And you've never seen corruption on the scale we're about to witness as Democommies begin to overhaul an enormous portion of the American economy, from imposing quasi-socialized medicine to constricting the supply of energy that powers all of the nation's economic activity.
That's the message of this article, which describes the various factions jockeying for the government subsidies about to be showered on those who traffic in the con game of "alternative energy"—with each participant also scrambling to avoid becoming a victim of the new regulatory regime.
"Congress Turns to Energy, and Lobbyists Arrive," Edmund L. Andrews, New York Times, June 12 With gasoline prices hovering near all-time highs, the Senate on Monday began debating a sprawling energy bill that has already kicked off an epic lobbying war by huge industries, some of them in conflict with one another: car companies, oil companies, electric utilities, coal producers, and corn farmers, to name a few….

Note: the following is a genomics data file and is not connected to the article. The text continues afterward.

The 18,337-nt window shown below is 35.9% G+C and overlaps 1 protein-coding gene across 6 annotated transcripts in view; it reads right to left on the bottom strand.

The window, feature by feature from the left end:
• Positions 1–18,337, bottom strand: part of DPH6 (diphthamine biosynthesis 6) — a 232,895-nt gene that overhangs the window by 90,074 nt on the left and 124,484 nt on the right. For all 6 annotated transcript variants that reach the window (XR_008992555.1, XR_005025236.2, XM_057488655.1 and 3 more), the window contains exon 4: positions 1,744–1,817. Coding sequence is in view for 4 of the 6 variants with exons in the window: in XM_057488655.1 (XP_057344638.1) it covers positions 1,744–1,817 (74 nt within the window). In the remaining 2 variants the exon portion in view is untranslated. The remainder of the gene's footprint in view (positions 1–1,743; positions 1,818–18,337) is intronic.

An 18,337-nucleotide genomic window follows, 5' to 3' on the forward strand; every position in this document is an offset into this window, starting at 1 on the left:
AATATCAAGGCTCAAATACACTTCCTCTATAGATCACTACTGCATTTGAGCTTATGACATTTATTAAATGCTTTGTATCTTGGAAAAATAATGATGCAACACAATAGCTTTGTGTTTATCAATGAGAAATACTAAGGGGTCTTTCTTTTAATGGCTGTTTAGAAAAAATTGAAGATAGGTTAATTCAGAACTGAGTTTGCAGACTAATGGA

Detroit’s automakers are lobbying hard against tough fuel economy standards, but they support increased production of ethanol and other alternative fuels.
But Charles W. Stenholm, a former Democratic representative from Texas, is lobbying on behalf of oil producers and cattle farmers against big subsidies for corn-based ethanol.
The Senate bill, as well as a similar measure in the House, would force automakers to increase the fuel economy of their cars and light trucks. It would require a huge expansion of alternative fuels for cars and trucks as well as electric power plants. And it is expected to offer as much as $25 billion in tax breaks over 10 years to promote those fuels….
[L]awmakers from both parties are drafting scores of proposed amendments, many of which would tilt the competitive advantage of one industry over another, and some would cost taxpayers billions of dollars….
The clash between rival industry agendas was apparent on Monday. Fifteen trade associations and companies from the food industry warned senators in a letter that heavy government subsidies for ethanol would push up prices for corn and other feed, and thus the cost of food.